The Student News Site of Macalester College

The Mac Weekly

The Student News Site of Macalester College

The Mac Weekly

The Student News Site of Macalester College

The Mac Weekly

From Black to Green

By Emily Howland

MacCARES has taken yet another step towards making the Macalester campus free of carbon emissions by growing plants on the fishbowl.

Plant life will grow to new heights on campus this spring when a pilot green roof project will be implemented on top of the fishbowl—the link between Turck Hall and Doty Hall—on Apr. 14. A group of five members of MacCARES, the environmental student organization on campus, will grow plants on top of the fishbowl to reduce storm water runoff and save the college money by improving roof insulation.

The green roof is one part of a surge of environmental activism sponsored by MacCARES this semester.

“We have a really interesting mix of activism, both on-campus and off, that I believe are far more ambitious than any previous environmental activism in Macalester’s history,” said Richard Graves ’06, a co-head of the project.

MacCARES is also backing efforts to build a wind turbine off campus that will produce more energy than Macalester’s existing windmill and helped plan the clean energy rally on Mar. 27 at the capitol building in St. Paul.

The project is part of MacCARES’ greater goal to reduce carbon emissions. The self-sustaining green roof, also known as a living roof, is a cutting edge solution to reduce emissions and the negative impact of climate change. The system will also increase the lifespan of the roof membrane by 20 to 35 years.

“We’re being wasteful and we want to prove we can be efficient and impact the environment less,” Graves said.

Graves, Alese Colehour ’09, Timothy Den Herder-Thomas ’09, Angelina Lopez ’09, and Ellen Rogers ’09 decided through extensive research to use a containerized method known as an intensive system. Intensive systems involve planting the grasses in 2 x 2 foot steel blocks on the ground and placing them on top of the roof membrane. The group will use a conveyer belt to transport the blocks to the roof of the fishbowl.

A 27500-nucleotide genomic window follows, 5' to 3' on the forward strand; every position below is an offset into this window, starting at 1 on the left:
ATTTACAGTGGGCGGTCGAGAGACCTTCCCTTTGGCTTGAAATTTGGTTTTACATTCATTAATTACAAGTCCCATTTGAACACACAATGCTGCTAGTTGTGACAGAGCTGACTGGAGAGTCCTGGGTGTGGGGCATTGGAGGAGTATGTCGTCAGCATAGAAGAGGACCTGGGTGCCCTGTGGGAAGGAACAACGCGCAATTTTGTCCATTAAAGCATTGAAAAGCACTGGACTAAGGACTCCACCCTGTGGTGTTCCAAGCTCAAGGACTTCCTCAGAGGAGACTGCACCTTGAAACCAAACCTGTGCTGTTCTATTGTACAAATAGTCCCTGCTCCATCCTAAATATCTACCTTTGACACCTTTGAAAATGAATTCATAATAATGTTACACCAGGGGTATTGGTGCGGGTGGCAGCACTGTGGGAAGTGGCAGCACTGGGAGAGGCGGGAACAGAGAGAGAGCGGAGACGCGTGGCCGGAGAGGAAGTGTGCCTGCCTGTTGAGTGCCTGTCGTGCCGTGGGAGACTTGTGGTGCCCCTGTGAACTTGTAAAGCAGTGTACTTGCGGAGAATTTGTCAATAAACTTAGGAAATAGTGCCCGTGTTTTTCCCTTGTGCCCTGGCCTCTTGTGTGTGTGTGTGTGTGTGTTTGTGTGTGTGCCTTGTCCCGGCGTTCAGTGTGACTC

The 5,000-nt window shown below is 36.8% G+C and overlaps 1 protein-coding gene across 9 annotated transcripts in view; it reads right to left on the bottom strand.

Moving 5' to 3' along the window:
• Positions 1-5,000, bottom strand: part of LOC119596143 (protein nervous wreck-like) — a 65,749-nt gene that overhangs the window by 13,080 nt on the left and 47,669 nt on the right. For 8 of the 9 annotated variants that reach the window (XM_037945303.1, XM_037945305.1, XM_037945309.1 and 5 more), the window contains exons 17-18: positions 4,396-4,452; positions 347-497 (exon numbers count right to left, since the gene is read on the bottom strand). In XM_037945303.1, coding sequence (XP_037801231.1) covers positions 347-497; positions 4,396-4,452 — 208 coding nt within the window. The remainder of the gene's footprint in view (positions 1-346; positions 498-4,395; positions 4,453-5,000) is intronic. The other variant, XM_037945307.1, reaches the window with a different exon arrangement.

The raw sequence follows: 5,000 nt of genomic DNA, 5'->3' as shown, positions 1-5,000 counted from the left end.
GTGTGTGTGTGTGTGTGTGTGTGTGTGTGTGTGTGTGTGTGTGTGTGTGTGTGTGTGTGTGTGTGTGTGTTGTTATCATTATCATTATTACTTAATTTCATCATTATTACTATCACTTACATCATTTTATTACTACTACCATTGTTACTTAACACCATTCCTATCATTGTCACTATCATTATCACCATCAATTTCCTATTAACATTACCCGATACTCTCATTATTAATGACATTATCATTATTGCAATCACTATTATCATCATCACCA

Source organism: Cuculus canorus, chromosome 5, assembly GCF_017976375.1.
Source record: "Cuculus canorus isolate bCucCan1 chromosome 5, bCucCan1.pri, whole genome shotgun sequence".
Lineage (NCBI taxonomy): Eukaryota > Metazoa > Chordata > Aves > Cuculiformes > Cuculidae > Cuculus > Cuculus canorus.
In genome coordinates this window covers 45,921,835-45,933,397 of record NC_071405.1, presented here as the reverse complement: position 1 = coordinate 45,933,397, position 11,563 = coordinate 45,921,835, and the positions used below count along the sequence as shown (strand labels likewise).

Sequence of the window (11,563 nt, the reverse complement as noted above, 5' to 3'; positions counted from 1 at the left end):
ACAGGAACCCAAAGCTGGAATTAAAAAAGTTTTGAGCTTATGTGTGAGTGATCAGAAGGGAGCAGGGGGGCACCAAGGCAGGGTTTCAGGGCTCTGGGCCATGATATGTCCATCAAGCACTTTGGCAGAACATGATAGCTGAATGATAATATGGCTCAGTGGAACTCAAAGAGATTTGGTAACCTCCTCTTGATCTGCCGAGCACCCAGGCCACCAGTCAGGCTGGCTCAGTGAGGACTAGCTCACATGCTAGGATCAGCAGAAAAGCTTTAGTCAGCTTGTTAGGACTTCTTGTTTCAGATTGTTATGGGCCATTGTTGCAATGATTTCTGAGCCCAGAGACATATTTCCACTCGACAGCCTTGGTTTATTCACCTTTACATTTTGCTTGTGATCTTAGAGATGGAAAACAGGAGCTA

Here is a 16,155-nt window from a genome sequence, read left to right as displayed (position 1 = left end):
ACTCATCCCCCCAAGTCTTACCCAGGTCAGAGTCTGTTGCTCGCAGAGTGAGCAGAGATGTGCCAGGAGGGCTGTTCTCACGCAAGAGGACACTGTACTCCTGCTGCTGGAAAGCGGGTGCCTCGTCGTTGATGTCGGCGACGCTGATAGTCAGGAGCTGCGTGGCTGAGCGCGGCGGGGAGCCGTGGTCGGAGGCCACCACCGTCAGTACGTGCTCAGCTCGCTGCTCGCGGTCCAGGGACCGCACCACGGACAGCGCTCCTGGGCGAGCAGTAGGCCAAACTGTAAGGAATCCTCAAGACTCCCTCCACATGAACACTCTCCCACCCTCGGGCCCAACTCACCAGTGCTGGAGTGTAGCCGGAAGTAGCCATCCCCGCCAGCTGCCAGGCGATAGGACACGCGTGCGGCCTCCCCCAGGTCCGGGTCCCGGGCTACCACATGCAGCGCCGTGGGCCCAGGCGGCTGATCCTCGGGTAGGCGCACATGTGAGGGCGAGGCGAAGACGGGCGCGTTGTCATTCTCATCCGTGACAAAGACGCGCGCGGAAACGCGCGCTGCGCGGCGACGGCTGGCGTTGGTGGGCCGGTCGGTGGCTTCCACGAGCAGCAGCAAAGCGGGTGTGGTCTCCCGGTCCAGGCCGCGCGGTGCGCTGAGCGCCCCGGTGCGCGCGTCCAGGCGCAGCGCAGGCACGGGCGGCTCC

The group visited Carleton College’s green roofing project last semester, as well as the Green Institute’s intensive model green roof in Minneapolis.

The city hall of Chicago also served as a model to research. The city hall has a 10,000 square foot extensive system that is designed to be an accessible space. Toronto is another leading city in green roof systems.

The city of Chicago also requires that all large retail stores, such as Wal-Mart, use green roofing instead of tar roofs, which heat the atmosphere around them and create smog, known as the urban heating effect.

“There are too many black tar roofs. They are not reflective of living,” Den Herder-Thomas said.

The project was approved after a couple meetings with Mark Dickinson, Director of Facilities Management and Brett Smith, the head of the Environmental Studies Department.

“The roofing consultant has been involved in green roof projects so he added that much more expertise to their plans and satisfied my concerns,” Dickinson said.

Dickinson said his only hesitations were that the system did not compromise the existing roof and that the area was too shady to grow plants.

The green roof project is almost completely funded by outside donations. Green Roof Blocks, a company based out of Missouri, is donating the containers, Aloha Landscaping the plants, and Rosenquist Construction will donate the soil.

The sponsor of the project is Corrie Zoll, program director at the Green Institute of Minnesota. Zoll worked closely with Colehour and Rogers in their research last semester and has supervised the green roof projects at Carleton.

The group has also received full support from Macalester faculty to go further with green roofing in the future.

The MacCARES group submitted plans for green roofing Kagin Commons in the fall to the P3: People, Prosperity and the Planet National Student Design Competition for Sustainability. The team is competing with large state schools for a $10,000 grant for the first round of winners and $75,000 for the second round, which will be presented in Washington D.C. on May 10.

The money will go to researching the Kagin roofing project, which is estimated to cost $18,000 including research.

The application was a collaborative effort between Mark Dickinson in Facilities Management, the Development office and the Environmental Studies Department.

Mayor of St. Paul Chris Coleman and global warming researcher Will Steger both signed on in support of the project. President of Macalester Brian Rosenberg also showed support for the green roofing efforts.

Dickinson said he hopes to install green roofs on Doty and Dupre Hall and possibly the chapel, depending on the success of the fishbowl green roof.

The green roof team will use student labor to install the roof. Students interested in helping build the green roof should contact the students involved.

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